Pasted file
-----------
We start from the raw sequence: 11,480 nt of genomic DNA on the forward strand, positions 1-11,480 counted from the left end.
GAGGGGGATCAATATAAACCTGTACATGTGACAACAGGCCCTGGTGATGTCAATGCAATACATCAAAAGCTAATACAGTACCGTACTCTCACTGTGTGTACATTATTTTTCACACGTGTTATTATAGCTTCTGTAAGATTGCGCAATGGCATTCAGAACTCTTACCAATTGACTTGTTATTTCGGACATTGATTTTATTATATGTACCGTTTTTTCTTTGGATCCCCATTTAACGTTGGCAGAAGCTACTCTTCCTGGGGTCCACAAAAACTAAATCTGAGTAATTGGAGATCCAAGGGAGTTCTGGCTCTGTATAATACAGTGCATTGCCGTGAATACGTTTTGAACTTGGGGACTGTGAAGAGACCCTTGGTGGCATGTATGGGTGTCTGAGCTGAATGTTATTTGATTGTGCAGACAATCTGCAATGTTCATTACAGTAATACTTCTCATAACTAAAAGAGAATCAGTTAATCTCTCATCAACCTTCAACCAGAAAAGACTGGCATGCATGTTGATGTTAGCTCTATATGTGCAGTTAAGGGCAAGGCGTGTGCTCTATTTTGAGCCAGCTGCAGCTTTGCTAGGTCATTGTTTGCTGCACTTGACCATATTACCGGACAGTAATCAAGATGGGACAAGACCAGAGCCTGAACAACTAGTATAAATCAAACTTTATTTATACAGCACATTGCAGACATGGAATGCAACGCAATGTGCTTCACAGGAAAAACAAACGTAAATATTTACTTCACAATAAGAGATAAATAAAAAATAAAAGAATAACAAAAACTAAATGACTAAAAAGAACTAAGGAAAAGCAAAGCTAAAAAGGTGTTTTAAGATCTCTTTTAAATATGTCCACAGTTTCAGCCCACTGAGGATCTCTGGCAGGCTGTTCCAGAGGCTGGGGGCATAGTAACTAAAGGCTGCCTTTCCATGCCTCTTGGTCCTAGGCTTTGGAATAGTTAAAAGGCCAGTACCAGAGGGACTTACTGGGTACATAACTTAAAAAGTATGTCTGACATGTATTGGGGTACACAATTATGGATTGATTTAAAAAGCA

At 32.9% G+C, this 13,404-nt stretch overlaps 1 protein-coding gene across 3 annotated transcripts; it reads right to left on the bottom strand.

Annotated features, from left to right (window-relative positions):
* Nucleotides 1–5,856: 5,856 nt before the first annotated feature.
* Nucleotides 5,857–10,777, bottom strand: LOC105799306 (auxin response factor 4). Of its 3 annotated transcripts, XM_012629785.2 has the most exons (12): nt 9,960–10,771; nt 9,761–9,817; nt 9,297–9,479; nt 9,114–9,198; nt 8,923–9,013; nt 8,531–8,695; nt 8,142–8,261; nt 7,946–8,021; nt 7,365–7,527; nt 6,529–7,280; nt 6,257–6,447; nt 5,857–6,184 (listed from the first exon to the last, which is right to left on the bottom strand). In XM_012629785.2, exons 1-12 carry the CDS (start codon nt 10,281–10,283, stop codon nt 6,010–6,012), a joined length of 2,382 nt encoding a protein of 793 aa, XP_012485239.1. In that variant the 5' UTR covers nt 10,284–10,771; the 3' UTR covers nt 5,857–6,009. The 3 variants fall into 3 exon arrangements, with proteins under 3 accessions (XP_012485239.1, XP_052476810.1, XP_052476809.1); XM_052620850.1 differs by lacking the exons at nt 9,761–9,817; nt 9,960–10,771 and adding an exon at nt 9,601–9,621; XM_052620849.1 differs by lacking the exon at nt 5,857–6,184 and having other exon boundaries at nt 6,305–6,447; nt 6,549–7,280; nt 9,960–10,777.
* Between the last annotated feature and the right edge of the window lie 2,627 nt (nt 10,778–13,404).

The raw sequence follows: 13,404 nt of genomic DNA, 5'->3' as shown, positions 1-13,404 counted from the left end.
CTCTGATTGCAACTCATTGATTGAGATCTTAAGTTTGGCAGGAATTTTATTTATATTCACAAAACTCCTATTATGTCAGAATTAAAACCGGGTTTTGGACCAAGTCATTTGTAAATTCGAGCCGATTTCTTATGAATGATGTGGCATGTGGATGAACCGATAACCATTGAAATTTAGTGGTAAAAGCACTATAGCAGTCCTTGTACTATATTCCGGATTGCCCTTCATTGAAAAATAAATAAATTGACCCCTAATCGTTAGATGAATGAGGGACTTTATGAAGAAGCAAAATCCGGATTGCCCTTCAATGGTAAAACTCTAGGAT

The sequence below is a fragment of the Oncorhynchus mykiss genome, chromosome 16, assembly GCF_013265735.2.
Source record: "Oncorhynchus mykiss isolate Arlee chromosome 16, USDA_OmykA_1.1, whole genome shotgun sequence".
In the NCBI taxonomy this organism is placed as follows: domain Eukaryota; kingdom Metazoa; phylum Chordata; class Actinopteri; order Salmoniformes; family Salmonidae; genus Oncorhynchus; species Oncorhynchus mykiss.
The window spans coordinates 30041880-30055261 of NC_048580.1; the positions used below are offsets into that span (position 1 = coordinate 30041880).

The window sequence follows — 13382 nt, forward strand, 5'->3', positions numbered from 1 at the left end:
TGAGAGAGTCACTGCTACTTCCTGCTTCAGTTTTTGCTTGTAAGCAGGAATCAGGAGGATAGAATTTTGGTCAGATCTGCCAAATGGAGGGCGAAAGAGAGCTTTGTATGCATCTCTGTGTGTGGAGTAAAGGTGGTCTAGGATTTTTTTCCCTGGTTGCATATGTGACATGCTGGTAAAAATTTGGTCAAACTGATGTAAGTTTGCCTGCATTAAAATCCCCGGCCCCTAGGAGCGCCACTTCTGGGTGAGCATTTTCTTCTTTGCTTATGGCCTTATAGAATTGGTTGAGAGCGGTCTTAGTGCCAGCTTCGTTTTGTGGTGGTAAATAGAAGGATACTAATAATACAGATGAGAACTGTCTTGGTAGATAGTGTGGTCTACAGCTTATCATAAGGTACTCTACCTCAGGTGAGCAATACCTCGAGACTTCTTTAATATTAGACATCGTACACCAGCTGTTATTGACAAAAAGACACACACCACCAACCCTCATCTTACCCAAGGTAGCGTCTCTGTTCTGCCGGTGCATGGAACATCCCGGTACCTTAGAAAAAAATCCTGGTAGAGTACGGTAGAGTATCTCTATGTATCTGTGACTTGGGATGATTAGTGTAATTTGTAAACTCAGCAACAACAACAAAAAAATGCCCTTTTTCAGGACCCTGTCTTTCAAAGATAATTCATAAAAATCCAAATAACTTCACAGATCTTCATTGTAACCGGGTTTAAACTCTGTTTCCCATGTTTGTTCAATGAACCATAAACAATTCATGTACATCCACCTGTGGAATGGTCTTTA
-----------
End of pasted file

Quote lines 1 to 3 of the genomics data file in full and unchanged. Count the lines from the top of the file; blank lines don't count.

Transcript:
We start from the raw sequence: 11,480 nt of genomic DNA on the forward strand, positions 1-11,480 counted from the left end.
GAGGGGGATCAATATAAACCTGTACATGTGACAACAGGCCCTGGTGATGTCAATGCAATACATCAAAAGCTAATACAGTACCGTACTCTCACTGTGTGTACATTATTTTTCACACGTGTTATTATAGCTTCTGTAAGATTGCGCAATGGCATTCAGAACTCTTACCAATTGACTTGTTATTTCGGACATTGATTTTATTATATGTACCGTTTTTTCTTTGGATCCCCATTTAACGTTGGCAGAAGCTACTCTTCCTGGGGTCCACAAAAACTAAATCTGAGTAATTGGAGATCCAAGGGAGTTCTGGCTCTGTATAATACAGTGCATTGCCGTGAATACGTTTTGAACTTGGGGACTGTGAAGAGACCCTTGGTGGCATGTATGGGTGTCTGAGCTGAATGTTATTTGATTGTGCAGACAATCTGCAATGTTCATTACAGTAATACTTCTCATAACTAAAAGAGAATCAGTTAATCTCTCATCAACCTTCAACCAGAAAAGACTGGCATGCATGTTGATGTTAGCTCTATATGTGCAGTTAAGGGCAAGGCGTGTGCTCTATTTTGAGCCAGCTGCAGCTTTGCTAGGTCATTGTTTGCTGCACTTGACCATATTACCGGACAGTAATCAAGATGGGACAAGACCAGAGCCTGAACAACTAGTATAAATCAAACTTTATTTATACAGCACATTGCAGACATGGAATGCAACGCAATGTGCTTCACAGGAAAAACAAACGTAAATATTTACTTCACAATAAGAGATAAATAAAAAATAAAAGAATAACAAAAACTAAATGACTAAAAAGAACTAAGGAAAAGCAAAGCTAAAAAGGTGTTTTAAGATCTCTTTTAAATATGTCCACAGTTTCAGCCCACTGAGGATCTCTGGCAGGCTGTTCCAGAGGCTGGGGGCATAGTAACTAAAGGCTGCCTTTCCATGCCTCTTGGTCCTAGGCTTTGGAATAGTTAAAAGGCCAGTACCAGAGGGACTTACTGGGTACATAACTTAAAAAGTATGTCTGACATGTATTGGGGTACACAATTATGGATTGATTTAAAAAGCA

At 32.9% G+C, this 13,404-nt stretch overlaps 1 protein-coding gene across 3 annotated transcripts; it reads right to left on the bottom strand.